I Cannot Reach You Volume 6 Review

Please, may the little light in Yamato never go out.

I Cannot Reach You winds the clock back in Volume 6 to the time Yamato and Kakeru were in elementary school together – and were the same height! There have already been brief glimpses of their early schooldays together: we’ve seen Kakeru fiercely defend the quiet, reserved Yamato when insensitive classmates made unkind remarks about his absent father. Now we begin to learn more about Yamato’s parents; his mother is holding the family together, aided by Kakeru’s parents, as his father is in a coma after an accident that happened when he was in Sendai on business.

Kakeru’s mother is expecting twins and when she suddenly goes into labour while the two boys are at home, Yamato’s the one who has the presence of mind to call an ambulance and comforts Kakeru as they wait in the hospital for Kakeru’s father and big sister to arrive.

Later on, the boys go to stay with Kakeru’s grandparents in Sendai over Spring Break and Kakeru’s grandfather takes them camping. It turns out that there’s much more to this trip for Yamato (even though neither Kakeru nor his grandparents could have known) and it could prove a turning point for the little boy who’s been bearing such a weight on his shoulders. “You sound like an adult, Yamato-kun,” observes Kakeru’s grandfather as they sit out looking up at the stars. “Kids don’t have to worry about putting out the grown-ups.” And he goes on to talk about a memory that gives Yamato much to think about – in a good and positive way.

When the narrative returns to the present, it’s Valentine’s Day and Yamato is out of school to attend a family service, leaving many frustrated girls who were planning to give him chocolates. The way that Kakeru deals with the girls – including a chance meeting with Akane (the Kyoto trip) outside of school – and then Yamato himself shows us that he’s a lot more mature than before. What has Kakeru done about Valentine’s Day? Not to mention the fact that it’s now two months since Yamato confessed to him and he still hasn’t given him an answer…

In Volume 6 in this charming slice-of-life series, mangaka Mika deftly presents us with a very important piece of the puzzle in the intertwining lives of childhood friends – and now high-school boyfriends? – Yamato and Kakeru. By going back to the time when the two were in elementary school and gradually revealing to us the shadow darkening Yamato and his little sister Mikoto’s lives, we get to see how important Kakeru’s sunny nature has been to Yamato. Their mothers are friends and so the children spend their daily lives in and out of each other’s houses. Mika, although often resorting to chibi versions of the children, is especially good at showing us what’s going on by her characters’ facial expressions. The look on Yamato’s mother’s face when she’s trying to keep a positive attitude in front of her children is especially poignant, as is the look on Kakeru’s mother’s face when she goes into labour in the middle of a typical mother-son argument over a missing card and Kakeru is consumed by guilt that it’s all his fault.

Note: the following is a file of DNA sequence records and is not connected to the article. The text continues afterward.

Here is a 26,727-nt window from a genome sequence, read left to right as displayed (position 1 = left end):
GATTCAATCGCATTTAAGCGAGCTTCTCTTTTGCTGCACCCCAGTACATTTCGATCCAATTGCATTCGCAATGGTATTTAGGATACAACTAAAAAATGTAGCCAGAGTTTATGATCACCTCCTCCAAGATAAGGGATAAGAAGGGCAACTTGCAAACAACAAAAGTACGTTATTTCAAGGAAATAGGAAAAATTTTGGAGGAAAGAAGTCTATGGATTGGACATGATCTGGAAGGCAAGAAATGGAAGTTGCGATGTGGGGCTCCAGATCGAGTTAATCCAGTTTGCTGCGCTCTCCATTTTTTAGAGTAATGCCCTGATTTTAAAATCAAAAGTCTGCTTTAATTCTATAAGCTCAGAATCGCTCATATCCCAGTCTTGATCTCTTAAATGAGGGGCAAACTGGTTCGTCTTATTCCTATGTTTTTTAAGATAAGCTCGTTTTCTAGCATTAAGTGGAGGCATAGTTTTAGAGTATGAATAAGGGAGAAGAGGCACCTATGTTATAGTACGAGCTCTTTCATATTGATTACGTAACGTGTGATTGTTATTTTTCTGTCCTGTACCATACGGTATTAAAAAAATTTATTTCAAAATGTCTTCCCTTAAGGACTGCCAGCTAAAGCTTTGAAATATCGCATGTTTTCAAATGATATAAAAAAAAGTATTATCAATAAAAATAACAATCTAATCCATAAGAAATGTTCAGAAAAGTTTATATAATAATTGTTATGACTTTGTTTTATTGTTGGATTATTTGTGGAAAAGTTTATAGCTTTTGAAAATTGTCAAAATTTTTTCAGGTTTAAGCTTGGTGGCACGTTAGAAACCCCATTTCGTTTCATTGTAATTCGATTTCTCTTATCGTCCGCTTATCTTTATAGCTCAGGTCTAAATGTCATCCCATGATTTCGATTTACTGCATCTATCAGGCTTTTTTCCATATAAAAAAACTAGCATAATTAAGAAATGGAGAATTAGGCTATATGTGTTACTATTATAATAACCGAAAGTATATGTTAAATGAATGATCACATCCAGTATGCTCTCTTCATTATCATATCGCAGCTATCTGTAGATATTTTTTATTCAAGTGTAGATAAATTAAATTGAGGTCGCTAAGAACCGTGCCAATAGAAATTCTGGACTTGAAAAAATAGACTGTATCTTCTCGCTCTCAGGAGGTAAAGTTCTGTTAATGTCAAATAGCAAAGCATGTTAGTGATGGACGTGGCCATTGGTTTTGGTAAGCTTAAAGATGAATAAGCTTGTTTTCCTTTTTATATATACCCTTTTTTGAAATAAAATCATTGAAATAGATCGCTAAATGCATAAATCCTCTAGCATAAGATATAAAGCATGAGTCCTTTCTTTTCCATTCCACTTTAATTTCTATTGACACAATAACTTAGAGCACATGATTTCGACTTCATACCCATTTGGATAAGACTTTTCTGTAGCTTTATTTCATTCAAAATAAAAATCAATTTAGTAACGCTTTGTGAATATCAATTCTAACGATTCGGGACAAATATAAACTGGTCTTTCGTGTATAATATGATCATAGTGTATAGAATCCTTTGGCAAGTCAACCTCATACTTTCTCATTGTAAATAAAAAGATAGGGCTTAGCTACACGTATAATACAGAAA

The weight of guilt on Yamato’s young shoulders is also very movingly and realistically portrayed. From his point of view, he was the last one to speak to his father on the phone before the accident – so he feels in some inexplicable way responsible for what happened (a very real and believable portrayal of the way young children can react to family upheavals). He’s been keeping his guilt and sadness bottled up inside and it’s taken its toll. It’s to Kakeru that he eventually unburdens himself – and Kakeru, bless him, cries too because he’s a sympathetic little soul. When Yamato, puzzled, asks him why he’s crying, he says between sobs, “I dunno. For some reason I just started to.” (Warning to readers: you too will need tissues to hand before the end of this volume.)

The translation for Yen Press is again by Jan Mitsuko Cook with lettering by Alexis Eckerman and there’s a very helpful page of translation notes. The only slightly ‘off’ note is the Extra Story: The Boy from that Day which I feel stretches coincidence just a little bit too far – but others may well disagree. Four attractive gloss colour pages are to be found at the start of the volume (Mika’s colour work is as delicate and attractive as ever). Volume 7 (only recently published in Japan) has not yet appeared on Yen Press’s future schedule.

If you’re looking for a hot and steamy BL romance, this isn’t the title for you – but for a heartfelt and beautifully observed manga about ordinary young people finding their way in life (with some genuinely touching insights) this can’t be bettered at the moment (except, possibly, by the equally charming yet moving Skip and Loafer).

9 / 10


Sarah's been writing about her love of manga and anime since Whenever - and first started watching via Le Club Dorothée in France...

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